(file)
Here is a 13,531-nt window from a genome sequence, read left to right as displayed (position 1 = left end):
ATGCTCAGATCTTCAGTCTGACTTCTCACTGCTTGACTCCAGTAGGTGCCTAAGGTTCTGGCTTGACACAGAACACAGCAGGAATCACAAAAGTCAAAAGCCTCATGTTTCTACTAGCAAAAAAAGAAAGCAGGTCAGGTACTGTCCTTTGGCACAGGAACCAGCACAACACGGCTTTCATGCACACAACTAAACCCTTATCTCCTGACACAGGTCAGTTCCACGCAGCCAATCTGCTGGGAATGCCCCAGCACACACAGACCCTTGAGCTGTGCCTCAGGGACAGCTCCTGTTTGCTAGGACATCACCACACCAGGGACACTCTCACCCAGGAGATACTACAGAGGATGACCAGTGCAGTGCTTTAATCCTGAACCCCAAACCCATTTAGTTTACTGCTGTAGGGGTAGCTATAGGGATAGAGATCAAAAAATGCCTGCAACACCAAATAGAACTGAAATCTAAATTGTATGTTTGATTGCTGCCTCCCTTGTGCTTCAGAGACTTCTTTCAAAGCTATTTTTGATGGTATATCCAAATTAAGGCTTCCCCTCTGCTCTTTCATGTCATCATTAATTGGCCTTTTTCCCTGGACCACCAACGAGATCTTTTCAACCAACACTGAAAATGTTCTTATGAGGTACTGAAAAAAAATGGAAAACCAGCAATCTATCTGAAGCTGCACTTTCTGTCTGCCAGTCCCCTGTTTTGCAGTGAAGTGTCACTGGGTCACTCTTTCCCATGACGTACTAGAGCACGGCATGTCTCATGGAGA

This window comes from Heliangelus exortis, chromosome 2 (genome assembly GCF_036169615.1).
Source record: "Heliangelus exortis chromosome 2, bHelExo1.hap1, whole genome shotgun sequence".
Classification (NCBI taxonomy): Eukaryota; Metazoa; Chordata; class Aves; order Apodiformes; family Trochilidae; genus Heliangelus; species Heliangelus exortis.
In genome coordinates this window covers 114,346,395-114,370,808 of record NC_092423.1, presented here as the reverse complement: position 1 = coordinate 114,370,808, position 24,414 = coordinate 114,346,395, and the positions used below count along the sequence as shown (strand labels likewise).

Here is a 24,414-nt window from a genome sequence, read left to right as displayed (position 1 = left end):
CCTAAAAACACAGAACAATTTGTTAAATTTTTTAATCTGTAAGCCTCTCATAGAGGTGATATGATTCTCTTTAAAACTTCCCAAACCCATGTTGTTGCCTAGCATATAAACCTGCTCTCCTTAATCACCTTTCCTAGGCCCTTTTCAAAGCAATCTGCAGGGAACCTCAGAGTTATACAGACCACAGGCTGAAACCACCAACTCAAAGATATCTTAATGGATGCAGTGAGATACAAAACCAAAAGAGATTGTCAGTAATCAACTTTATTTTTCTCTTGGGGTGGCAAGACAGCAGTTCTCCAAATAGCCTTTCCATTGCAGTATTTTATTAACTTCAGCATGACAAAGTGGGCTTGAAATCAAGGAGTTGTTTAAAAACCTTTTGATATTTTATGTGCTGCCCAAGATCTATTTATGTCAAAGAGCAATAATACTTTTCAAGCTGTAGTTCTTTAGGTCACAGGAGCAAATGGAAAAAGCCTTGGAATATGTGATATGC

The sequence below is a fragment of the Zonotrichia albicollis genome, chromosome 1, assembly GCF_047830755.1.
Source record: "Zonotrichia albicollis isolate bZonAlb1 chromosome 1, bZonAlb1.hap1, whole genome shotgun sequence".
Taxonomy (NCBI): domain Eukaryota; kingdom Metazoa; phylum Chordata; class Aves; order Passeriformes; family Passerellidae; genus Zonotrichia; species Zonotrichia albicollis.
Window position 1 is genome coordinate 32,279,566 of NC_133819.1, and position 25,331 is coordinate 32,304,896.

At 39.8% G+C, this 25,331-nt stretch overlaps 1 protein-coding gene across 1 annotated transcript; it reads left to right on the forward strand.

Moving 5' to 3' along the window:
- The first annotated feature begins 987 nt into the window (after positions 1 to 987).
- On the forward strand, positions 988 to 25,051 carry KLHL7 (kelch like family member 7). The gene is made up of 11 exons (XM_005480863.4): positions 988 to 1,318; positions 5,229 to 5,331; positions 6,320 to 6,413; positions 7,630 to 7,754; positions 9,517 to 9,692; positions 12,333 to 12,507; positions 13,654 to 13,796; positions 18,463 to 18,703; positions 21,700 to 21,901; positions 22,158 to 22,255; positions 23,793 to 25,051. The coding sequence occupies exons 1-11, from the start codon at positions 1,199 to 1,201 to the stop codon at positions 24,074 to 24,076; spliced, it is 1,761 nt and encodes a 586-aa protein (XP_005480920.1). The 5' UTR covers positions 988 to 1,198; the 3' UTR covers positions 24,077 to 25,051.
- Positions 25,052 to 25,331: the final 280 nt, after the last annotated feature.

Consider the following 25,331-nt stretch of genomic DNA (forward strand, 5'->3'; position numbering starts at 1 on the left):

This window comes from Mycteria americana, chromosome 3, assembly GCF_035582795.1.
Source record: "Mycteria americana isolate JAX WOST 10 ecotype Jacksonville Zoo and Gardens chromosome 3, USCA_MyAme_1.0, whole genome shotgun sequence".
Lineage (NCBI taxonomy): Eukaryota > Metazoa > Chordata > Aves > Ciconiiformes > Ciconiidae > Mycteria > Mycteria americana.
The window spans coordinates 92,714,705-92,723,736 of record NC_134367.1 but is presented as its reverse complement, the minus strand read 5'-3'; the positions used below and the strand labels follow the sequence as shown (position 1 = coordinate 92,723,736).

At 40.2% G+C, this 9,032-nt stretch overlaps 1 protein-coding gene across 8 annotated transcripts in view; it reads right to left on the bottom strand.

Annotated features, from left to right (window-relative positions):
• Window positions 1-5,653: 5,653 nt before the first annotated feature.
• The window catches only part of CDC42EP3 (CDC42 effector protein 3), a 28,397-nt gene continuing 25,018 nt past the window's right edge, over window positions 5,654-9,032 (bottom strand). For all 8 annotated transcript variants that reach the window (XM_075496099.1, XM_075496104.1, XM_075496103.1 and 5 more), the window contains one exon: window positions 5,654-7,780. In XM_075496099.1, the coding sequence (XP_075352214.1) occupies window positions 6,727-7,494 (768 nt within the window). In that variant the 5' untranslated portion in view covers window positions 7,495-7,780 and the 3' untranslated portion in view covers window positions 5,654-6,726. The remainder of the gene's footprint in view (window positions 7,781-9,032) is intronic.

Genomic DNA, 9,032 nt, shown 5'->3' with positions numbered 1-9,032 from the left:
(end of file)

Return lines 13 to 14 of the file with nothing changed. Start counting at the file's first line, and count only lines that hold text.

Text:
At 39.8% G+C, this 25,331-nt stretch overlaps 1 protein-coding gene across 1 annotated transcript; it reads left to right on the forward strand.

Moving 5' to 3' along the window: